This team often doesn’t get as much attention as other teams from the region. Their playstyle seem very similar to PSG.LGD, but Aster seem to be a bit more focused around brutal and straight forward manfighting and sustain (like Troll or Huskar).
But the essential part of Aster’s strategies is LaNm: it’s safe to say that whole team plays around his heroes.
Another thing to note: Aster’s picks are a bit more exotic. You don’t usually see a team pick Pudge or Pangolier so much, they get into the team’s favorite pairs.
Elephant got to TI10 through regional qualifiers, and they are generally considered the weakest Chinese team at the event.
And in a way it shows through their drafts. Elephant like to play longer games an pick farm-heavy and scaling heroes, but at the same time they also tend to pick early fighters and like to play with heroes and strategies that are easier to execute (but also can’t be as strong).
It seems like Elephant’s general idea is to get enemy’s safelane tier 1 tower very early and invade enemy’s jungle, while also trying to get other tier 1 towers early enough to open up the map for farming. It’s not a special idea by itself, but the most important part is “very early”: mean time for getting enemy’s safelane tower is almost two minutes lower for Elephant than overall average.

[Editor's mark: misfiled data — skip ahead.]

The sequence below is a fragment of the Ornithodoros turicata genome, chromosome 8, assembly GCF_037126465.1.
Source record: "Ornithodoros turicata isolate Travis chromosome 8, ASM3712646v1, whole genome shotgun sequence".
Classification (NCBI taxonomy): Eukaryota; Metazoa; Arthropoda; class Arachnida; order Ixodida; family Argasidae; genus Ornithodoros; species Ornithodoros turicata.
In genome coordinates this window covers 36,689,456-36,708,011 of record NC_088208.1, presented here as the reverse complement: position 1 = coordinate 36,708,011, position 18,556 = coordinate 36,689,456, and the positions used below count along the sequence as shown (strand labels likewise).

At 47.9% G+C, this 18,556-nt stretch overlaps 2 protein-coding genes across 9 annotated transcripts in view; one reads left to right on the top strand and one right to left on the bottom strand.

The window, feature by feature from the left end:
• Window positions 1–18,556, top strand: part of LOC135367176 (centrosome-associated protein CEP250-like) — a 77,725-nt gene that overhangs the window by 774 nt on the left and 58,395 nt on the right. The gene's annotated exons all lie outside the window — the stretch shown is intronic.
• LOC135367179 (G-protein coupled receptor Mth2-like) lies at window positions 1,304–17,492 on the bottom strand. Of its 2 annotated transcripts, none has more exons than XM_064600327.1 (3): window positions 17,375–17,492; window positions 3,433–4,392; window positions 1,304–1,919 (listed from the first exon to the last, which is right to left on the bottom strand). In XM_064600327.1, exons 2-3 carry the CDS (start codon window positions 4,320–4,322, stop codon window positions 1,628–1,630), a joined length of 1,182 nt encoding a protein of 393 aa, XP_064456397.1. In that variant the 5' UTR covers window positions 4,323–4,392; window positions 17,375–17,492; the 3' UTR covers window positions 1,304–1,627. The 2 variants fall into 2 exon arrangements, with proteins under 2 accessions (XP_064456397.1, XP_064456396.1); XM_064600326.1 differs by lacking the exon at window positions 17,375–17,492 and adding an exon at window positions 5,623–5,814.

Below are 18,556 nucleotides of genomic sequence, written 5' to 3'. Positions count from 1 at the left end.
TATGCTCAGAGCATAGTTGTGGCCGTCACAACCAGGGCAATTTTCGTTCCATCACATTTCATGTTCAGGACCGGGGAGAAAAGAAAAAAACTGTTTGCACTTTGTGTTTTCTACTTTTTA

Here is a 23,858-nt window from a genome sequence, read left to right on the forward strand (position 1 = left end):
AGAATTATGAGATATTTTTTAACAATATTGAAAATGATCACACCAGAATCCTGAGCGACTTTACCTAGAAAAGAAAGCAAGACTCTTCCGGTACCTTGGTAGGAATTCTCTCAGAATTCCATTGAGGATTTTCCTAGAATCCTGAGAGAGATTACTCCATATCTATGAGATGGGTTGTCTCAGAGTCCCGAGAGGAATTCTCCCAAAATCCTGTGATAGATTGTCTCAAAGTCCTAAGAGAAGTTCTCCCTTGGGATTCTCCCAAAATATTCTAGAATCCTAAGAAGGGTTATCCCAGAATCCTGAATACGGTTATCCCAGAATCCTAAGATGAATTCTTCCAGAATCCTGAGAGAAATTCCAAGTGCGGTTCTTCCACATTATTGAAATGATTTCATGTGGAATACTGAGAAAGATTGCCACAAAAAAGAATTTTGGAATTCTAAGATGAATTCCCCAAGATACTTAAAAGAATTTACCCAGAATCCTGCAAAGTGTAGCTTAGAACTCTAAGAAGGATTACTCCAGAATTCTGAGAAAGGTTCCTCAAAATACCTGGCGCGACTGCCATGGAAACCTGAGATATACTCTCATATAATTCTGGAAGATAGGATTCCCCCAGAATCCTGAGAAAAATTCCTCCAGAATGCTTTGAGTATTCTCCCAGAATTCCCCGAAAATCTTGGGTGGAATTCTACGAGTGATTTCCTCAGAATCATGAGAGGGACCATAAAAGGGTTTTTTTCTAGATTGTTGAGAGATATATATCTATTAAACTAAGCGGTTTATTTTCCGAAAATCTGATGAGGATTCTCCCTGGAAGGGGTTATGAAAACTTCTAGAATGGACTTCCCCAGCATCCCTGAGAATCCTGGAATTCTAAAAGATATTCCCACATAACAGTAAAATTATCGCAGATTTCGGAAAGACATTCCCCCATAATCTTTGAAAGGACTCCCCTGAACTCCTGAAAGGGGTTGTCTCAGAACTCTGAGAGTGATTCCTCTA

IG finished DPC season with the 5th place. While the team showed stellar performance at the Singapore Major this year and even got to AniMajor, they had a bit of a drop in their level of performance. Although, they’ve got 3rd places at i-League season 2 and OGA DotaPit season 5, and it might mean they are slowly getting back their form in preparation to TI10.
In terms of playstyle IG seem to favor flash farming heroes and early game damage dealers with burst. Considering the team has 3rd shortest average game duration, it’s clear IG favors faster games.
With their priority for flash farming, it’s not surprising to see huge teamfight potential as well. This can also be seen in IG’s tower damage per minute: they have the lowest value of this metric while having short games. This doesn’t mean IG don’t push, but rather shows their priority on winning fights first.
T1 got to TI10 by securing 6th place in the DPC ranking. And while during the first DPC season their performance didn’t stand out as much, they started to shine later on, ending season 2 as the first place in SEA upper division, third place at AniMajor, 1st place at ESL One Summer 2021 and 4th places at BTS Pro Series 7, OGA DotaPit Invitational and ESL One Fall 2021. It’s also worth mentioning, that while they lost in the latter two events, they were able to hold their ground against Spirit and LGD.
T1 love to take it slow. They have the longest average game duration, and their favored heroes tend to be either lategame oriented or generally favor a slower and patient playstyle.
Another thing to note (and probably more important one) is their priority to play reactively, either by scouting opponents (Nyx, Enchantress), resetting fights (Warlock, Wyvern) or counter reacting, using enemy’s attack to their advantage (Kunkka, Lion, Axe, Magnus).